X linked diseases most often in males, most often X linked recessive


What are the three most common modes of inheritance?

Autosomal dominant, autosomal recessive, X linked recessive.
The 4th mode is X linked dominant but this is rare


What are molecular markers of disease?

Identifying molecular markers located along DNA which are inherited with disease, can help to locate the region of the gene causing the disease.
Molecular markers; map disease loci, they're based on Polymorphisms
Polymorphisms act as convenient markers for studying inheritance
If you've inherited a polymorphism it's likely you've inherited the genes around it


What are RFLP's and what are they used for?

Restriction fragment length Polymorphisms.
Changes in sequences of restriction site of enzymes
Enzymes won't cut at usual places,
Results in different sized fragments to usual
Inheritance of a polymorphism could indicate the likely presence of a linked allele for the inherited disease.


What are SSRs?

Simple sequence repeats
Repeat of 2-8 bases
Due to slippage of template
Can map disease loci, Map what's maternal and paternally inherited
These random repeated sequences make an individuals gene profile unique
You're looking for Polymorphisms and repeats when studying loci


Why do we want to map out/ locate genes that cause disease?

If we find out what the gene is we can target it for therapy, we can get an idea of what protein is involved, we can use the protein as a molecular target for treatment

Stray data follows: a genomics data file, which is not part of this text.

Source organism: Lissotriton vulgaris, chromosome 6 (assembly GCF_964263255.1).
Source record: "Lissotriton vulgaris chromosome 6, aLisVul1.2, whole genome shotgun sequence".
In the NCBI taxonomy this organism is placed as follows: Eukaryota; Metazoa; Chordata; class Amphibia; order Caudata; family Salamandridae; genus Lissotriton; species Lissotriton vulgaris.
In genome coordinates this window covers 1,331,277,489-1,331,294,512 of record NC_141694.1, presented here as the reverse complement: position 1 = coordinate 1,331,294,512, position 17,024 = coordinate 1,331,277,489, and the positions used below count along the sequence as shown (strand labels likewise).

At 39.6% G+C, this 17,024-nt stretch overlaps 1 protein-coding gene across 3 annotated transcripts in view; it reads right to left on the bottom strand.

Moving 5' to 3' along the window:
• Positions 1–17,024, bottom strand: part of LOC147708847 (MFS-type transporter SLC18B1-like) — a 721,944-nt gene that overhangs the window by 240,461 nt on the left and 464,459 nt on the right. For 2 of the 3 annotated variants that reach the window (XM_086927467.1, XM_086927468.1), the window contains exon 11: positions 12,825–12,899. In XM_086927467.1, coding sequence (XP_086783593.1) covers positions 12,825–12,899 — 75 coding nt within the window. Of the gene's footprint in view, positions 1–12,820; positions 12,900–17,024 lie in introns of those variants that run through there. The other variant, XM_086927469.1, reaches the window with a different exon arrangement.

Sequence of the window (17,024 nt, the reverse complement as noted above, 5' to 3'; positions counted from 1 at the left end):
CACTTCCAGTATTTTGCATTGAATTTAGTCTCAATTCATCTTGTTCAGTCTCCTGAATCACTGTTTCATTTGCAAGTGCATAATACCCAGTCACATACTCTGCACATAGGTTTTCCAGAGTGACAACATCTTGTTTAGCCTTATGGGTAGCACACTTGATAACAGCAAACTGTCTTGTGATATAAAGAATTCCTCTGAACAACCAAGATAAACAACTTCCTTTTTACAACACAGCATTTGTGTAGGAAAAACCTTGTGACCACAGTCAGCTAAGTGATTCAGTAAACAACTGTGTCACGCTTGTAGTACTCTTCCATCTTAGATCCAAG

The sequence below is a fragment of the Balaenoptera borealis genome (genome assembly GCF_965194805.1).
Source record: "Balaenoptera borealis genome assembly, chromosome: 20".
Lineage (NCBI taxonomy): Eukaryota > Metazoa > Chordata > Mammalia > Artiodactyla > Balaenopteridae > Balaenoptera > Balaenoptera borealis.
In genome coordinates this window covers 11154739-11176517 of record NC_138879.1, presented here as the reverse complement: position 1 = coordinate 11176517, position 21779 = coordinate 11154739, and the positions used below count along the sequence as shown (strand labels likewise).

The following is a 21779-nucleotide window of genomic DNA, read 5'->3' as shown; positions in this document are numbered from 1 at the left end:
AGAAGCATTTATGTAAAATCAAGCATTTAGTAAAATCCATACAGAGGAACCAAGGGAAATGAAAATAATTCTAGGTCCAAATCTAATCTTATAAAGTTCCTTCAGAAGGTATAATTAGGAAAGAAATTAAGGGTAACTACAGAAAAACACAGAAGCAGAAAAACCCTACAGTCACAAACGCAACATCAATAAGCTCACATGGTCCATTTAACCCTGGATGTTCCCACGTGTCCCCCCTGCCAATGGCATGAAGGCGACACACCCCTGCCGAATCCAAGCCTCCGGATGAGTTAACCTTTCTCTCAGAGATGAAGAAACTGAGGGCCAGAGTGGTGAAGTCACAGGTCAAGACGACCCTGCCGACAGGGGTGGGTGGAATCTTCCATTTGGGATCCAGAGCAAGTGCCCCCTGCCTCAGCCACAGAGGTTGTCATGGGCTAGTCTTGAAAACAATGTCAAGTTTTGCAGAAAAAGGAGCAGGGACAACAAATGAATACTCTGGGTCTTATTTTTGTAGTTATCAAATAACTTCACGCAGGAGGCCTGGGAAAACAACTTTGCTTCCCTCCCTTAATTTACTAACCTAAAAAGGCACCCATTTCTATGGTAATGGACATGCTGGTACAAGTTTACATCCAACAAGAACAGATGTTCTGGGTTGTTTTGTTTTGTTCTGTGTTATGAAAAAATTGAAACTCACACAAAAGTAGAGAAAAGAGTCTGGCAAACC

What is gene mapping?

The process of determining the locus for a particular biological trait (phenotype) eg a disease.

Locus/ loci: the specific location of a gene / DNA sequence on a chromosome

Individuals get mapped at several different loci ie you're usually looking at about 14 different loci: and you're looking for different Polymorphisms and repeats.


Gene mapping:
Links are made between inheriting particular Polymorphisms and whether a disease is present or not.

You're looking for mutations in genes near to inherited markers, these markers may be Polymorphisms, SSRs, RFLPs


What's the problem with gene mapping?

It doesn't narrow the search for our gene down that much, only to about 10 genes. We need to use techniques such as northern blotting to search for our effected gene more thoroughly.
Also gene mapping has no success with polygenic diseases.


True or false: a loss of heterozygosity can lead to cancer